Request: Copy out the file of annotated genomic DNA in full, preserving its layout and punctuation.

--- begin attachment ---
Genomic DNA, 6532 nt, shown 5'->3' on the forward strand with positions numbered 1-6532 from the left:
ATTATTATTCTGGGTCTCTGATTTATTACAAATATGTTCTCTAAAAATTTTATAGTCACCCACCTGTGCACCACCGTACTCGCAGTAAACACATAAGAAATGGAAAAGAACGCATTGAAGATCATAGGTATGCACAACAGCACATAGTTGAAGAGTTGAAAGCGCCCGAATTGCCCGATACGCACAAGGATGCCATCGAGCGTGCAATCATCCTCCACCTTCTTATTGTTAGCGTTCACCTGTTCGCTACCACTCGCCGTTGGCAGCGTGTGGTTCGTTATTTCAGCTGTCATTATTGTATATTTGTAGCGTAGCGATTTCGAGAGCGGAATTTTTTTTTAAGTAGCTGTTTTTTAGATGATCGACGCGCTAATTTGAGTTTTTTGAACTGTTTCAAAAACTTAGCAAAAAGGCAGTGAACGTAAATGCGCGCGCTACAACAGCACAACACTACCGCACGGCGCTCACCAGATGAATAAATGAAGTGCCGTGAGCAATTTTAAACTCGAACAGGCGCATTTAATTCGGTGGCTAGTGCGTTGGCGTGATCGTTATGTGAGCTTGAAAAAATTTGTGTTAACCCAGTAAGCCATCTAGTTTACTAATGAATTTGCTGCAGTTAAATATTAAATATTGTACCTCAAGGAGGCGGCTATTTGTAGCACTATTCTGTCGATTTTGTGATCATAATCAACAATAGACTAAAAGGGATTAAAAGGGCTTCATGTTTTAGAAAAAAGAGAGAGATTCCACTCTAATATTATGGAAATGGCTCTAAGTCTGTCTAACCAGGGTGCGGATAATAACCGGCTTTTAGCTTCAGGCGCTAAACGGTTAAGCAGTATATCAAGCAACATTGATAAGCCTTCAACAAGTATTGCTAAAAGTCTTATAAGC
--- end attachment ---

Genomic DNA, 6532 nt, shown 5'->3' on the forward strand with positions numbered 1-6532 from the left:
ATTATTATTCTGGGTCTCTGATTTATTACAAATATGTTCTCTAAAAATTTTATAGTCACCCACCTGTGCACCACCGTACTCGCAGTAAACACATAAGAAATGGAAAAGAACGCATTGAAGATCATAGGTATGCACAACAGCACATAGTTGAAGAGTTGAAAGCGCCCGAATTGCCCGATACGCACAAGGATGCCATCGAGCGTGCAATCATCCTCCACCTTCTTATTGTTAGCGTTCACCTGTTCGCTACCACTCGCCGTTGGCAGCGTGTGGTTCGTTATTTCAGCTGTCATTATTGTATATTTGTAGCGTAGCGATTTCGAGAGCGGAATTTTTTTTTAAGTAGCTGTTTTTTAGATGATCGACGCGCTAATTTGAGTTTTTTGAACTGTTTCAAAAACTTAGCAAAAAGGCAGTGAACGTAAATGCGCGCGCTACAACAGCACAACACTACCGCACGGCGCTCACCAGATGAATAAATGAAGTGCCGTGAGCAATTTTAAACTCGAACAGGCGCATTTAATTCGGTGGCTAGTGCGTTGGCGTGATCGTTATGTGAGCTTGAAAAAATTTGTGTTAACCCAGTAAGCCATCTAGTTTACTAATGAATTTGCTGCAGTTAAATATTAAATATTGTACCTCAAGGAGGCGGCTATTTGTAGCACTATTCTGTCGATTTTGTGATCATAATCAACAATAGACTAAAAGGGATTAAAAGGGCTTCATGTTTTAGAAAAAAGAGAGAGATTCCACTCTAATATTATGGAAATGGCTCTAAGTCTGTCTAACCAGGGTGCGGATAATAACCGGCTTTTAGCTTCAGGCGCTAAACGGTTAAGCAGTATATCAAGCAACATTGATAAGCCTTCAACAAGTATTGCTAAAAGTCTTATAAGC